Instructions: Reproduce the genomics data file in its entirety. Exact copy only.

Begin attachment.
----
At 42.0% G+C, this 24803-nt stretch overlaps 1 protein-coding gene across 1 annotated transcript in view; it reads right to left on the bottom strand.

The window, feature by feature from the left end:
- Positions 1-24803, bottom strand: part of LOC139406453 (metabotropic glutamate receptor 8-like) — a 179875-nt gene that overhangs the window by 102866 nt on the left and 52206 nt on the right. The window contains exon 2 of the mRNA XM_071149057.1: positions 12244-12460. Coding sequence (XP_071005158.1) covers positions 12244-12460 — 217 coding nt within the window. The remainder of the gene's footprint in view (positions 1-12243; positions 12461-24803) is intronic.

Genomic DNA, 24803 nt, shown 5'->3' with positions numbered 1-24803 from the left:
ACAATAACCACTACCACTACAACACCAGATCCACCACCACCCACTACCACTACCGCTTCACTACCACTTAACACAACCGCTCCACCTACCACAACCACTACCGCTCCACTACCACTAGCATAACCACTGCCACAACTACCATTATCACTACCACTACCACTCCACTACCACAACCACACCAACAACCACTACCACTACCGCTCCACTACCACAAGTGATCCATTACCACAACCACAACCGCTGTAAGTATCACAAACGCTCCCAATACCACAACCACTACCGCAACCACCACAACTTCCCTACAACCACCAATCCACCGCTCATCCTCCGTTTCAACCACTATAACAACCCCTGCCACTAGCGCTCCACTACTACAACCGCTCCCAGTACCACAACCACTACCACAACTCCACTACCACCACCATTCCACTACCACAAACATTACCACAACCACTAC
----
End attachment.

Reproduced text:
At 42.0% G+C, this 24803-nt stretch overlaps 1 protein-coding gene across 1 annotated transcript in view; it reads right to left on the bottom strand.

The window, feature by feature from the left end:
- Positions 1-24803, bottom strand: part of LOC139406453 (metabotropic glutamate receptor 8-like) — a 179875-nt gene that overhangs the window by 102866 nt on the left and 52206 nt on the right. The window contains exon 2 of the mRNA XM_071149057.1: positions 12244-12460. Coding sequence (XP_071005158.1) covers positions 12244-12460 — 217 coding nt within the window. The remainder of the gene's footprint in view (positions 1-12243; positions 12461-24803) is intronic.

Genomic DNA, 24803 nt, shown 5'->3' with positions numbered 1-24803 from the left:
ACAATAACCACTACCACTACAACACCAGATCCACCACCACCCACTACCACTACCGCTTCACTACCACTTAACACAACCGCTCCACCTACCACAACCACTACCGCTCCACTACCACTAGCATAACCACTGCCACAACTACCATTATCACTACCACTACCACTCCACTACCACAACCACACCAACAACCACTACCACTACCGCTCCACTACCACAAGTGATCCATTACCACAACCACAACCGCTGTAAGTATCACAAACGCTCCCAATACCACAACCACTACCGCAACCACCACAACTTCCCTACAACCACCAATCCACCGCTCATCCTCCGTTTCAACCACTATAACAACCCCTGCCACTAGCGCTCCACTACTACAACCGCTCCCAGTACCACAACCACTACCACAACTCCACTACCACCACCATTCCACTACCACAAACATTACCACAACCACTAC